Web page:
Archive for the ‘Arts’ Category
From the desk of Arts Writer Phyllis A.S. Boros
This just in from the Milford Preservation Trust. . . The group will pay tribute to the 200 Revolutionary War soldiers who were put ashore in Milford by the British in 1777 with a Dec. 31 program at Gulf Beach and Milford Cemetery.
Here’s the group’s announcement:
Milford Preservation Trust will light luminaries at Gulf Beach and at Milford Cemetery on Dec. 31 at 4:30 p.m. in an annual ceremony that honors the 200 Revolutionary War soldiers put ashore in Milford Harbor in 1777.
According to the Trust, the men were put ashore in Milford harbor because they were sick and dying; in fact, 46 of these Revolutionary War soldiers (all imprisoned by the British following New York battles) as well as Capt. Stephen Stow, who cared for them, died of smallpox. The monument in Milford Cemetery commemorates the event. The soldiers are believed to be buried nearby in a mass grave.
The public is invited to attend and participate, in period dress costume if desired. The ceremony will begin at Gulf Beach at 4:30 and then proceed to the cemetery.
For more information, contact Regina Cahill, president of the Milford Preservation Trust, at 203-877-7620.
From the desk of arts writer Phyllis A.S. Boros
The 2011 “Bridgeport’s Bravest”calendar may not be high art (like paintings from Monet or van Gogh!) but it is nonetheless a thing of beauty!
That was overwhelming response to the calendar at a recent launch party at the Bridgeport Holiday Inn’s Blue Martini bar. The calendar features the alluring (but perfectly respectable) portraits of 12 Bridgeport firefighters — three women and nine men.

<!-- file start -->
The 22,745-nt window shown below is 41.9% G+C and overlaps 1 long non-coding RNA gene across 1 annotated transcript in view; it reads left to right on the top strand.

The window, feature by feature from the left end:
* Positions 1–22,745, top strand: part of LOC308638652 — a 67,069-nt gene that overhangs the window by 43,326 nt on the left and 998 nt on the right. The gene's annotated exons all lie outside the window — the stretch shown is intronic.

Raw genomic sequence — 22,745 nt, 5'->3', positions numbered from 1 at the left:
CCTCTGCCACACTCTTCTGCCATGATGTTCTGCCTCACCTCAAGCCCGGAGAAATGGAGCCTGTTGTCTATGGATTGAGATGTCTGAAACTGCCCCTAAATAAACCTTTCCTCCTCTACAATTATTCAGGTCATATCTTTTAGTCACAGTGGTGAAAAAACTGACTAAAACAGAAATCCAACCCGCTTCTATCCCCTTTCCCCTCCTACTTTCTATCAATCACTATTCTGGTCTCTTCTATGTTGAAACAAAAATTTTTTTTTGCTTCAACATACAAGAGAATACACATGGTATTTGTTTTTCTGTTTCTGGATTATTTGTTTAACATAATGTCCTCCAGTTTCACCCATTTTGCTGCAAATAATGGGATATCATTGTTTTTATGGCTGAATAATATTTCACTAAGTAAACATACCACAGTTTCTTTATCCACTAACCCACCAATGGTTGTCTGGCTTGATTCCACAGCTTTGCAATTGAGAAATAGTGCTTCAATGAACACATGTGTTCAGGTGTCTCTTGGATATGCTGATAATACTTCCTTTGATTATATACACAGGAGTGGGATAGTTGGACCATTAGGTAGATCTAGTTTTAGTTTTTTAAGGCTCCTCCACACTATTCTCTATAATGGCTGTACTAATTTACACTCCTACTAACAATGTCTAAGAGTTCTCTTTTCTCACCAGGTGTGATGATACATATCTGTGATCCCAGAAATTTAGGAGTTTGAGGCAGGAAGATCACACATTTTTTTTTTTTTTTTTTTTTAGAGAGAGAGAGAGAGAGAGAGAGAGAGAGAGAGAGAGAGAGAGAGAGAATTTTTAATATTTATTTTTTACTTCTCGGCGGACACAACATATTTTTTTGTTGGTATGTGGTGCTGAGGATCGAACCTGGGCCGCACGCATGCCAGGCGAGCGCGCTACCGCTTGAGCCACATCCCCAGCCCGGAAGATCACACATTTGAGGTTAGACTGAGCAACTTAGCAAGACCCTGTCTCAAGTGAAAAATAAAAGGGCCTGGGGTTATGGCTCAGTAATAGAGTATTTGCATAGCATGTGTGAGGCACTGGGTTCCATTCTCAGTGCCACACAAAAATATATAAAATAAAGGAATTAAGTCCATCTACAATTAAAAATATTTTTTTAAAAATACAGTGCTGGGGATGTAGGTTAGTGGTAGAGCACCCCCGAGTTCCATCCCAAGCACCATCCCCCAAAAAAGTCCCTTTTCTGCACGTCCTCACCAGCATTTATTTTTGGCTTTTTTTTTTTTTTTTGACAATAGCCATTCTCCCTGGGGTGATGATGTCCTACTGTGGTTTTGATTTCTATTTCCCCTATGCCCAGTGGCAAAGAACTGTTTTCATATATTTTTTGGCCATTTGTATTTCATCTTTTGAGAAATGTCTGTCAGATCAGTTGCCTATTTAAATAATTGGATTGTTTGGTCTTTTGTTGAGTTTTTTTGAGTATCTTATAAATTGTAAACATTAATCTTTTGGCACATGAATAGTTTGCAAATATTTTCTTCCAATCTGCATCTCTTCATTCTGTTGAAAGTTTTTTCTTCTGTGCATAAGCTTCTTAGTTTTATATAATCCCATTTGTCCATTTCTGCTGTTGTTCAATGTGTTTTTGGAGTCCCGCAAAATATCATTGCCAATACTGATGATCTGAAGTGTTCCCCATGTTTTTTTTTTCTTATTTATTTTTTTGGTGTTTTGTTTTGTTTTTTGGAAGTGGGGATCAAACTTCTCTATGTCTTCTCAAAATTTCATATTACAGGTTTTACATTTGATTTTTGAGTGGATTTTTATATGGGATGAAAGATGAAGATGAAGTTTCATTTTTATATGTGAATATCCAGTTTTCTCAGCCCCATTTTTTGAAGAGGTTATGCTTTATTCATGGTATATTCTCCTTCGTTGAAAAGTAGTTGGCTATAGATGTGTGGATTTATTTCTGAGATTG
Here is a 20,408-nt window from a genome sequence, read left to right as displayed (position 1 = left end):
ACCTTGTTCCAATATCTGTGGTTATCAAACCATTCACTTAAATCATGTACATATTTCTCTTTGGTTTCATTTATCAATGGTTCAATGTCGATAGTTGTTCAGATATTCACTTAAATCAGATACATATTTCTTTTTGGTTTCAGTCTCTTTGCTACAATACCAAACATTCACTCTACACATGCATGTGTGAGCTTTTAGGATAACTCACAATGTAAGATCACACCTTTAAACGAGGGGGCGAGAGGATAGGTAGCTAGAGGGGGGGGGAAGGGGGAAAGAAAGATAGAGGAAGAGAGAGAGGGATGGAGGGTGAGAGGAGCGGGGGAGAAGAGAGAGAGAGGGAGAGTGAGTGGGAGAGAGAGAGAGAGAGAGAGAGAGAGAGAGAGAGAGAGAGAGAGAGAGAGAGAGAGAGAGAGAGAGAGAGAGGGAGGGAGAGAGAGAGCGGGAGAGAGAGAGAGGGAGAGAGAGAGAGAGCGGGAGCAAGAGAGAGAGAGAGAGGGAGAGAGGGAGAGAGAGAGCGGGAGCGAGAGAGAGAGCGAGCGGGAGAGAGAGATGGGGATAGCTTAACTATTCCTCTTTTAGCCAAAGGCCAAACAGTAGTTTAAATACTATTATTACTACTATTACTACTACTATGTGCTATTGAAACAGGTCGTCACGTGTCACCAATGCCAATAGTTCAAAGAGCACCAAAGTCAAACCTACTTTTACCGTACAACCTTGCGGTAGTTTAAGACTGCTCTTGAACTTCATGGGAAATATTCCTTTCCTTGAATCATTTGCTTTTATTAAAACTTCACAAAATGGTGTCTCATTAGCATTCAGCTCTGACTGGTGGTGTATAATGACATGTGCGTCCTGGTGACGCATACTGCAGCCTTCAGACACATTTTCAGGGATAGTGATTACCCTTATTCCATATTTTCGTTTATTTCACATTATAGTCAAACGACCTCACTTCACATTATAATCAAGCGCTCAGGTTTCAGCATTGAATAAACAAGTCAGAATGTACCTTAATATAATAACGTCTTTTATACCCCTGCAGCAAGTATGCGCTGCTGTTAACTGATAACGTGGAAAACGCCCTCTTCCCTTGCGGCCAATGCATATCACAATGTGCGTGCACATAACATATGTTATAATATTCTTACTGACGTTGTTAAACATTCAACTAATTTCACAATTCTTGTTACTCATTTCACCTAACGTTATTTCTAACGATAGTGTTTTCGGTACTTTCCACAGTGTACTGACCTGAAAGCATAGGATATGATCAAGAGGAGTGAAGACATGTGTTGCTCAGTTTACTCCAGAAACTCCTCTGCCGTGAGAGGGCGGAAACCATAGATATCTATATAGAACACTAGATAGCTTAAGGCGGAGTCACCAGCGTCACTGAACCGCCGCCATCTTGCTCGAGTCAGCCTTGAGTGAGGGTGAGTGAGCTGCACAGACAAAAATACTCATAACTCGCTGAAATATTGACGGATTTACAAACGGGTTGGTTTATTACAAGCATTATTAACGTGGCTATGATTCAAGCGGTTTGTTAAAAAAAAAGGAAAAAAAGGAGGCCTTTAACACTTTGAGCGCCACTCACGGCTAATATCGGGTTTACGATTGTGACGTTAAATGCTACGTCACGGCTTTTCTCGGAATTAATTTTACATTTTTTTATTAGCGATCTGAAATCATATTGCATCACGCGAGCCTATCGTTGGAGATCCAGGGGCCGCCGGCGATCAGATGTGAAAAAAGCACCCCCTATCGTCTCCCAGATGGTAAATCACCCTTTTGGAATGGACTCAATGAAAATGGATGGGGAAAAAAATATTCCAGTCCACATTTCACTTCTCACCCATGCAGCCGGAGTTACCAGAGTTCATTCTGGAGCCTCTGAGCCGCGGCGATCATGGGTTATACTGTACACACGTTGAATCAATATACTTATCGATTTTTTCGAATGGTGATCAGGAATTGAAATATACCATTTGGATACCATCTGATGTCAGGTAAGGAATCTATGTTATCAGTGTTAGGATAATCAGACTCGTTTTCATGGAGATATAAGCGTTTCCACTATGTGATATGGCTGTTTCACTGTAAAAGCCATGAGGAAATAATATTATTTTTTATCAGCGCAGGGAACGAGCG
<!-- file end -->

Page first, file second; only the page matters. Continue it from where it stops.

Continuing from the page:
There’s still time to purchase calendars for holiday gift-giving, points out mayoral spokeswoman Elaine K. Ficarra, who spearheaded the calendar project. All the calendar portraits were shot by veteran photo-journalist Wayne Ratzenberger, and Dr. Jennifer Lynne was in charge of calendar fundraising and sponsorship.
Proceeds will benefit the Fallen Firefighters Fund, created in memory of 16-year veteran Lt. Steven Velasquez and three-year veteran Firefighter Michel Baik, who lost their lives in the the line of duty while battling a blaze on Elmwood Avenue on July 24.
Copies of the calendar ($15) may be purchased at The Backstroke, 181 State St. (across from McLevy Green) in downtown Bridgeport and at the following:
Milford Photo, 22 River St., Milford;
Wood’s End Deli, 900 Wood Avenue, Bridgeport;
Harborview Market, 218 Harborview Avenue, Bridgeport;
and at The Engine 7-Ladder 11 Firehouse, at 245 Ocean Terrace, Bridgeport.
They also may be ordered online from the Bridgeport Firefighters Union Local 834 at www.local834.org ($15, plus $5 for shipping and handling).
Ficarra says that a similar calendar, devoted to Bridgeport’s Police Department, is being considered for next year.
Fairfield native Craig Smith is slated to take the national stage Friday and Sunday when he will appear on two separate ESPN programs with some of his “pumpkin art.” The local artist — whose creations include the
“Metal Monster,” a 22-foot-long , 10-foot high dinosaur that now sits at Connecticut’s Beardsley Zoo in Bridgeport — will appear on “ESPN First Take” tomorrow. The show airs from 10 a.m. to noon on ESPN2. Smith said he’s going to appear with a pumpkin that he’s engraved with the image of NBA star LeBron James. On Sunday, he’ll appear on “Sunday NFL Countdown,” which airs 11 a.m. on ESPN, with 11 pumpkins he’s carved with the images of various athletes and ESPN personalities.
Got these photos from the Shippan Designer Showhouse in Stamford. Click ‘em to see ‘em larger.
The Showhouse folks are roughly halfway through their run, so if you’ve been meaning to go, don’t put it off any longer. The Showhouse benefits the Stamford Museum & Nature Center.
There’s a blog for the Showhouse at www.leesteele.com.
Today being Columbus Day, downtown Bridgeport was practically shut down. Practically nothing was moving. Then I wandered into the City Lights Gallery, where the Kinetic Art show was being installed. Everything was in motion.